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What the CyberVor record cache tells us about cyber security

CBR consults the experts on how we should respond.

By Jimmy Nicholls

The "CyberVor" cache might well be the biggest archive of login details ever obtained by one group of hackers.

Over some seven months Hold Security managed to identify the Russian cyber gang responsible, by which time the hackers had amassed 4.5 billion records, with 1.2 billion believed to be unique.

Whether or not a company has been affected there is much to learn from the breach, so here are the best responses from the security community.

1) It may be time for legislation about breach notification

Amid some controversy Hold are planning on charging websites before they tell them whether they were affected in the breach. Those willing will have to sign up to the firm’s breach notification service, at a cost of $120 (£71) a year. Unsurprisingly, some have condemned this as cynical, while others call for better regulation.

"An interesting feature of the attack having been uncovered by an independent security firm is the unstructured process by which news of which businesses have been hacked reaches those organisations," said James Mullock, partner at law firm Osborne Clarke. "There is currently little legislative guidance regulating how that process should operate and it appears ripe for review."

2) Passwords are still broken

We know you’re bored of being told how useless passwords are, but it is still as true today as it was yesterday. Hold even found pairs of emails and passwords used across different sites, which is the kind of sin security experts are always reprimanding us for.

"It’s too easy to reuse passwords across countless websites or create easy-to-guess passwords," said Laura O’Brien, technical narrator at security firm Symantec. "As a result, if an attacker manages to gain access to the user’s login credentials by breaching a website, they could potentially use the details to gain unauthorised access to several other online accounts."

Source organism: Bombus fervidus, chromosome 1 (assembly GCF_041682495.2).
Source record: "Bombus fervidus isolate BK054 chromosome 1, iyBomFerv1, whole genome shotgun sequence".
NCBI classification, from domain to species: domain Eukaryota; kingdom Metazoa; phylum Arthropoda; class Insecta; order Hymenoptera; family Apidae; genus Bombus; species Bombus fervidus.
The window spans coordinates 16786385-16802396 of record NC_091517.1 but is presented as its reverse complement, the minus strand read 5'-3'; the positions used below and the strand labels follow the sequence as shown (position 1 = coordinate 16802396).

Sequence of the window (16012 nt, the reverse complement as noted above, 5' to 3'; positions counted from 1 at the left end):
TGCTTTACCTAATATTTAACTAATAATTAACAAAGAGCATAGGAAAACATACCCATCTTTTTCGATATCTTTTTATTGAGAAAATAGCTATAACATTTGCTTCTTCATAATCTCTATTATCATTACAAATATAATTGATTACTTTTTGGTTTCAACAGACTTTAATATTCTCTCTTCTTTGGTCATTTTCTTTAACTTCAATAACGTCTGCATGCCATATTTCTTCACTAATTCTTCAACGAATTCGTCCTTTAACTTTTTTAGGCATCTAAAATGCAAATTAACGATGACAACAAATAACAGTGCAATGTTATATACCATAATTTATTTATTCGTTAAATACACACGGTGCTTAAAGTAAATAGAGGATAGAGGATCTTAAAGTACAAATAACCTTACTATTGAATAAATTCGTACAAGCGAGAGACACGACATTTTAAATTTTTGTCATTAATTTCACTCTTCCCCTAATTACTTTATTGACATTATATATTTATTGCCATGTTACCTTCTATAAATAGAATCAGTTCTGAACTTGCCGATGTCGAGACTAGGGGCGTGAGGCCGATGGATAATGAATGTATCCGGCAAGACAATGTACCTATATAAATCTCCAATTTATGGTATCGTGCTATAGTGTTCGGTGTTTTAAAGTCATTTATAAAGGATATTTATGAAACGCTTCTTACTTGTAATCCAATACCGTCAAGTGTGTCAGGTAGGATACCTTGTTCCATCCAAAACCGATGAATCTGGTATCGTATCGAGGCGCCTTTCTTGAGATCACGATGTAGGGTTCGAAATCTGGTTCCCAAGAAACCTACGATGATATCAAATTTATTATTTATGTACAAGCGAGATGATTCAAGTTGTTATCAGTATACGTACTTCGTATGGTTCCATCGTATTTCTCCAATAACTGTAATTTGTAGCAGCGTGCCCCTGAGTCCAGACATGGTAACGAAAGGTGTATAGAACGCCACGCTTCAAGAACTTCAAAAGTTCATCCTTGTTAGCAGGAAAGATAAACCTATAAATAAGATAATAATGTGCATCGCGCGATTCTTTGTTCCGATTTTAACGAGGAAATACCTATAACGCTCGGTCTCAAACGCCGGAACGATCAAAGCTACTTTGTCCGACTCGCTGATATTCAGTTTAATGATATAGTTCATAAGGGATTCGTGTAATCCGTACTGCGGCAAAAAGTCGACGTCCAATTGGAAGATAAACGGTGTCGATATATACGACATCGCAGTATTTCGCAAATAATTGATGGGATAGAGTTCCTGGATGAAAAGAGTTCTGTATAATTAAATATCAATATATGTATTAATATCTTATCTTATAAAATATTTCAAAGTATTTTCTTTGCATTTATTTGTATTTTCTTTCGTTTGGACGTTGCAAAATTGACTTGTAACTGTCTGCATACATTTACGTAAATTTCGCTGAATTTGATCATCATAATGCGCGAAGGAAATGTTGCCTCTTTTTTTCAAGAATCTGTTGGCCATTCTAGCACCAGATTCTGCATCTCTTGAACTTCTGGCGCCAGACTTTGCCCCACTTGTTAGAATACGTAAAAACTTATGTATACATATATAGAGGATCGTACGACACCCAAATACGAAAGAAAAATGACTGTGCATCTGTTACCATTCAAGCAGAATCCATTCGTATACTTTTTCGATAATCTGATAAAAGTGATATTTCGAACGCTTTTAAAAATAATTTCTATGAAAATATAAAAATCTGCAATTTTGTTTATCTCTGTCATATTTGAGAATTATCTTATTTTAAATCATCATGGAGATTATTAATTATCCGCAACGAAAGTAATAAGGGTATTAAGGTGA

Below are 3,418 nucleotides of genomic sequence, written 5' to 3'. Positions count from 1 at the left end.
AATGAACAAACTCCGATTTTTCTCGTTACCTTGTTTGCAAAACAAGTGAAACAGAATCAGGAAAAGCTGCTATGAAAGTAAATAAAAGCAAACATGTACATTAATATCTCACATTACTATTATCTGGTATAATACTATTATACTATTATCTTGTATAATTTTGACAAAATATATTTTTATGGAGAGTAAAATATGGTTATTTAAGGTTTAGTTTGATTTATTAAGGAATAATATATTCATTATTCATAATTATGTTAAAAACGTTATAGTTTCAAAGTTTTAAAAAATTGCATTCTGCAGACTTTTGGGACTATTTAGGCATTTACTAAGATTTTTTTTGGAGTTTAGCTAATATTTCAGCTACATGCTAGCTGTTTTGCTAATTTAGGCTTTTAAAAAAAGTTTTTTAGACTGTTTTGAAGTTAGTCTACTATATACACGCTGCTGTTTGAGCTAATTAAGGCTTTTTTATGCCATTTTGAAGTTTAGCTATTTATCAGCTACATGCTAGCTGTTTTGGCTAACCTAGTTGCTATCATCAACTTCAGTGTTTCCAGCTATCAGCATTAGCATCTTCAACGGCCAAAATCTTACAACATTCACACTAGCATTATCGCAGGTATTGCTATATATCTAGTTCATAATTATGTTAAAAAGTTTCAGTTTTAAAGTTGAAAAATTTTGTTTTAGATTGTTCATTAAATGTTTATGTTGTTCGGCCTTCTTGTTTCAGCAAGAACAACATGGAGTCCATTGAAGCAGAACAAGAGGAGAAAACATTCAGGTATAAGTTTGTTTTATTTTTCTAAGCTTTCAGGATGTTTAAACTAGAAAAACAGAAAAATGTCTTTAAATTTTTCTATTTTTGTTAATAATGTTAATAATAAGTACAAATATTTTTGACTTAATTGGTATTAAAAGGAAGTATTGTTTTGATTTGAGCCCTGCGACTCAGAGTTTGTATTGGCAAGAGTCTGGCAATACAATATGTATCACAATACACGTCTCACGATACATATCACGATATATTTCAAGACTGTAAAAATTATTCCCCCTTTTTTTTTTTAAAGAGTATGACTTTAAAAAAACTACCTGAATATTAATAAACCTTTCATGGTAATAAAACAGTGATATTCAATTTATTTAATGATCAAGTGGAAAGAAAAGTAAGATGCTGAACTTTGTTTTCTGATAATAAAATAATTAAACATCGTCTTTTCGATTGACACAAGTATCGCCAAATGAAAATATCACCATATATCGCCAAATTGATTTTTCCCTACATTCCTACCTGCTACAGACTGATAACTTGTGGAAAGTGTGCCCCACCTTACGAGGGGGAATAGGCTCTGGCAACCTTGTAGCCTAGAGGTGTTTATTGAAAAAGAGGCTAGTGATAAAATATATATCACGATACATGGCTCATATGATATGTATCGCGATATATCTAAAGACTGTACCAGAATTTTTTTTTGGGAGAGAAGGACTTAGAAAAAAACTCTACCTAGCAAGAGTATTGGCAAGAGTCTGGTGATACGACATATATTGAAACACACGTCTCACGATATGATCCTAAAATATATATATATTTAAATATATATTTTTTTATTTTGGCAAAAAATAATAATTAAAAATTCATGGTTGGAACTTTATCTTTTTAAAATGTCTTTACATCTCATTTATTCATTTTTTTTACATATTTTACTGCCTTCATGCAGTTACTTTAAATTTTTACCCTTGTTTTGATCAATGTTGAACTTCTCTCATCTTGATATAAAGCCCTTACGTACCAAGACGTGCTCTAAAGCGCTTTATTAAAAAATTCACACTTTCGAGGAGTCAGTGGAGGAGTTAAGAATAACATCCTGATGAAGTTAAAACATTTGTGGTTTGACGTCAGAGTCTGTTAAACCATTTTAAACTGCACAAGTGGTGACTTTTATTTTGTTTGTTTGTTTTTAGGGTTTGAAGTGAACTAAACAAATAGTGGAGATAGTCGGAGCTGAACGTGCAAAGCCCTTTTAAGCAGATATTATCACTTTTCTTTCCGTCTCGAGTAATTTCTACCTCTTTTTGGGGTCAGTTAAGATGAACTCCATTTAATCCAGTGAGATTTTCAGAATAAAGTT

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The future of security may involve two-factor authentication or even biometrics, but for now users are advised to use strong passwords, and even consider a password manager – though these are not without their problems.

3) Hackers bought some of the data

The modern depiction of a hacker is not that far removed from the nerd of yesteryear, albeit a bit moodier, and more inclined to wear hoodies. Yet increasingly we are hearing reports of hacker as businessmen, even selling their wares as a product or service.

"It appears the biggest compilation of stolen credentials in the world wasn’t created through a master hacking operation, but rather the conglomeration of disparate hacking groups," said Gary Davis, vice president of global consumer marketing at McAfee.

"And that’s the thing you need to know about professional hackers: they aren’t the James Bond-esque adventurers depicted in the movies, but rather people who operate through trial and error and spreadsheets."

4) …but they also used a botnet

Many of the big security stories this year have involved botnets, where victims’ computers are unwittingly roped into distributing malware. In this case a botnet was used to identify SQL vulnerabilities in more than 400,000 sites, which were then attacked so the hackers could steal data.

"A large proportion of all the malware families that we see form some sort of botnet," said James Wyke, senior threat researcher at security firm Sophos. "In fact there are relatively few categories of malware that don’t. Even those that don’t are often spread through botnets – CryptoLocker was spread via the Gameover Zeus botnet for example."

5) It’s no time to panic

It is easy to become jaded over the seemingly constant stream of big cyber attacks in the news these days. But some argue that this particular attack is overblown, and that there’s no immediate need for people to hastily change all their passwords.

"While this sounds like a credentials disaster of the worst kind, the fact remains that we have yet to see any hard details on the various breaches – and currently no companies have come forward and admitted being affected," said Chris Boyd, malware intelligence analyst at Malwarebytes.

"If this attack really is this wide-reaching, then surely some of this information will come out in the wash eventually – with 1.2 billion passwords supposedly taken, it would be impossible for it not to."

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